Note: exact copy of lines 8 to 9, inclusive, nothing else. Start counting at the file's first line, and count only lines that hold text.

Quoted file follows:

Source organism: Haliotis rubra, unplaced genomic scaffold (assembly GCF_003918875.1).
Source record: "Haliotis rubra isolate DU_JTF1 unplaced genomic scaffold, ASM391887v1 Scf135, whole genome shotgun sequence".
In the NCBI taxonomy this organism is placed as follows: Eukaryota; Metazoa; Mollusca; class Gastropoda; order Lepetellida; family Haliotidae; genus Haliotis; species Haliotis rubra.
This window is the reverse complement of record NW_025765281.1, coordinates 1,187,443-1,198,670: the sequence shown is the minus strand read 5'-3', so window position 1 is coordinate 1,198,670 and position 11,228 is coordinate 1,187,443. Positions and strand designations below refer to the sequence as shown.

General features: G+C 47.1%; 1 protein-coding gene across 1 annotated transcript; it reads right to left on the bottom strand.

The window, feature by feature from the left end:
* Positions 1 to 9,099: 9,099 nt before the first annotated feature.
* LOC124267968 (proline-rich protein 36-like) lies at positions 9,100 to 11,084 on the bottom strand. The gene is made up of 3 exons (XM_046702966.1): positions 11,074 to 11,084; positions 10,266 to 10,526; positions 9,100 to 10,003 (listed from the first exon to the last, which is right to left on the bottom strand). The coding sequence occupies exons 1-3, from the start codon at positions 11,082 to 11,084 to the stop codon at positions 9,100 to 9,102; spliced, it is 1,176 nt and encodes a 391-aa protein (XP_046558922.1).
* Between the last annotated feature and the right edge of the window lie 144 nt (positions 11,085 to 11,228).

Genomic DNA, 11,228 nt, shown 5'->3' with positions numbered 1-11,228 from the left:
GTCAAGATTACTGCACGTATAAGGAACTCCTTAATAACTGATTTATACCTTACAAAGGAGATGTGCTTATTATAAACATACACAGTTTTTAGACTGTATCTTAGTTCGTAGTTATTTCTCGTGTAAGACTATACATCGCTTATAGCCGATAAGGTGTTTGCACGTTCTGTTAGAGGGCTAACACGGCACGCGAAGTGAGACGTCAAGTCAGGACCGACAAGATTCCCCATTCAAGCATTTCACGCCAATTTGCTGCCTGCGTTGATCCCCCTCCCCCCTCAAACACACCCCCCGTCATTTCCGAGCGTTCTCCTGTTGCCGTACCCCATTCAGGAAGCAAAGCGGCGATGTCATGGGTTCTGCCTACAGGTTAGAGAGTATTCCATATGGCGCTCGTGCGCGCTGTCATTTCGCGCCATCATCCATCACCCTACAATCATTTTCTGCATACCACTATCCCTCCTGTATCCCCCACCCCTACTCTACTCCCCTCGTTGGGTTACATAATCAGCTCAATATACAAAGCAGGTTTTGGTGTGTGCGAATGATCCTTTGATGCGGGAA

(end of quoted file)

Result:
* LOC124267968 (proline-rich protein 36-like) lies at positions 9,100 to 11,084 on the bottom strand. The gene is made up of 3 exons (XM_046702966.1): positions 11,074 to 11,084; positions 10,266 to 10,526; positions 9,100 to 10,003 (listed from the first exon to the last, which is right to left on the bottom strand). The coding sequence occupies exons 1-3, from the start codon at positions 11,082 to 11,084 to the stop codon at positions 9,100 to 9,102; spliced, it is 1,176 nt and encodes a 391-aa protein (XP_046558922.1).
* Between the last annotated feature and the right edge of the window lie 144 nt (positions 11,085 to 11,228).